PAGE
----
That statement about the machines is simply a reply to bikertwin that a couple of people, including him, have not thought that the MBP or iMac were ideal machines for running PS, that it needs a "PowerMac". My point there, was that Shake is about in the same boat, and that as I wasn't complaining that it's not out NOW, that argument doesn't apply. That, by the time both programs are out, a "PowerMac" will be available.
post #66 of 112
Quote:
Originally posted by melgross
That statement about the machines is simply a reply to bikertwin that a couple of people, including him, have not thought that the MBP or iMac were ideal machines for running PS, that it needs a "PowerMac". My point there, was that Shake is about in the same boat, and that as I wasn't complaining that it's not out NOW, that argument doesn't apply. That, by the time both programs are out, a "PowerMac" will be available.

While I agree 1 month ago that FCS and Adobe CS really require a PowerMac to run in a workshop, isn't the new Core Duo iMacs kinda entering that market now. I run FCS and Adobe CS on my G5 iMac 1.8 GHz 20". Yeah, FCS performance is bearable for my work but not for people who do this for a living. Adobe CS is fine but I imagine for the publishing work crowd performance would be unacceptable.

So, now we have a core Duo iMac and when Adobe goes UB, I would say the only thing holding back the pro crowd would be the HDD not being easily upgraded or adding an internal second drive (total ram may be a problem). Monitor spanning is now a feature so heck, the iMac Core Duo looks like a better deal once Adobe gets CS3 out the door.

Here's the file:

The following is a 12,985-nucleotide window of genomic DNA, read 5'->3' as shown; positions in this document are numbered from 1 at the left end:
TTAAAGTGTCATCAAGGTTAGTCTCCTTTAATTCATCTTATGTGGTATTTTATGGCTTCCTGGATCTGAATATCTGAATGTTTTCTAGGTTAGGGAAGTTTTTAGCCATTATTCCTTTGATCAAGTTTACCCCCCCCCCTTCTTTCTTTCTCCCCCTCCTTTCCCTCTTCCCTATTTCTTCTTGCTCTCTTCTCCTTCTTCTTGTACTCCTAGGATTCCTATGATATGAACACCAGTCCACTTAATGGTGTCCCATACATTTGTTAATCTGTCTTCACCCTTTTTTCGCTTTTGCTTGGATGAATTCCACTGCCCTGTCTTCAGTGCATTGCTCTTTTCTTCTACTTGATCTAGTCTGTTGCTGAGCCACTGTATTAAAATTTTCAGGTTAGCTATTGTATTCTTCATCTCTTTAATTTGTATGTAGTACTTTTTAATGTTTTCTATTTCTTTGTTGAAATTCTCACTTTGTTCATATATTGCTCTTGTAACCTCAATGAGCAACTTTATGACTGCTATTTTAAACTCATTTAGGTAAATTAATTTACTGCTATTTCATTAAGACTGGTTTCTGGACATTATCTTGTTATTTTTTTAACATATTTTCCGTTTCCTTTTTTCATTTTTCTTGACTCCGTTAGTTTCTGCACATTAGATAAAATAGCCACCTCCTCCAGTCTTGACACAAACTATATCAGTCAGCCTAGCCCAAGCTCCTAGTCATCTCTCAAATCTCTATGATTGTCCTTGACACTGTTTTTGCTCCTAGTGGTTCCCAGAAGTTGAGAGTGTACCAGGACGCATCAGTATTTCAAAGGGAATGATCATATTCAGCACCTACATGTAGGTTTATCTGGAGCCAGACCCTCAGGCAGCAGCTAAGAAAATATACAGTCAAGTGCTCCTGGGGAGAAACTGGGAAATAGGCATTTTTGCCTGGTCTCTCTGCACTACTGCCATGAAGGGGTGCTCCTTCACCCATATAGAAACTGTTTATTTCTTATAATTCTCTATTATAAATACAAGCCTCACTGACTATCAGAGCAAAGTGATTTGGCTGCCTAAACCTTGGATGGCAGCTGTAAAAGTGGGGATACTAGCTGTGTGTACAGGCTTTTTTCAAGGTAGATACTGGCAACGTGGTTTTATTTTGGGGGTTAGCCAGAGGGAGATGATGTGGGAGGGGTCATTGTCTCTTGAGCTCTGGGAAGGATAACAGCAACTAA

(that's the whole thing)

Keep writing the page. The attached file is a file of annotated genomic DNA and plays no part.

Thoughts?

Apple is going to have a harder time keeping the pro line computers sellling to smaller shops. I would guess the smaller shops is where the money is at anyway but that is me just speculating.

Let me have it.
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post #67 of 112
Quote:
Originally posted by aplnub
While I agree 1 month ago that FCS and Adobe CS really require a PowerMac to run in a workshop, isn't the new Core Duo iMacs kinda entering that market now. I run FCS and Adobe CS on my G5 iMac 1.8 GHz 20". Yeah, FCS performance is bearable for my work but not for people who do this for a living. Adobe CS is fine but I imagine for the publishing work crowd performance would be unacceptable.

So, now we have a core Duo iMac and when Adobe goes UB, I would say the only thing holding back the pro crowd would be the HDD not being easily upgraded or adding an internal second drive (total ram may be a problem). Monitor spanning is now a feature so heck, the iMac Core Duo looks like a better deal once Adobe gets CS3 out the door.

Thoughts?

Apple is going to have a harder time keeping the pro line computers sellling to smaller shops. I would guess the smaller shops is where the money is at anyway but that is me just speculating.

Let me have it.

Once these programs go UV, there shouldn't be much of a problem with performance. For CS3, there should be no problem at all, as long as you are not running the large, over 100MByte files I used to. PS will likely be much faster on a Duo Core iMac than it was on a G5 iMac. Tests are showing that it can approach the speed of a dual 2.5GHz G5 PowerMac. 2GB RAM is really enough for most people. For those who REALLY (as opposed to those who simply WANT more RAM) need more RAM, well, they will have to wait.

Shake will do ok on a 2.16GHz MBP with 2GB RAM, but it's surely not the ideal machine for that. a 2.33GHz Yonah chip, when it comes out in a couple months, or so, will help slightly. A Merom MBP, at the 2.66GHz the top chip is supposed to run at at introduction, coupled with the 20% or so increase in speed GHz for GHz to the Yonah, should provide good power for either the MBP, or the iMac, as both will go to that later this year.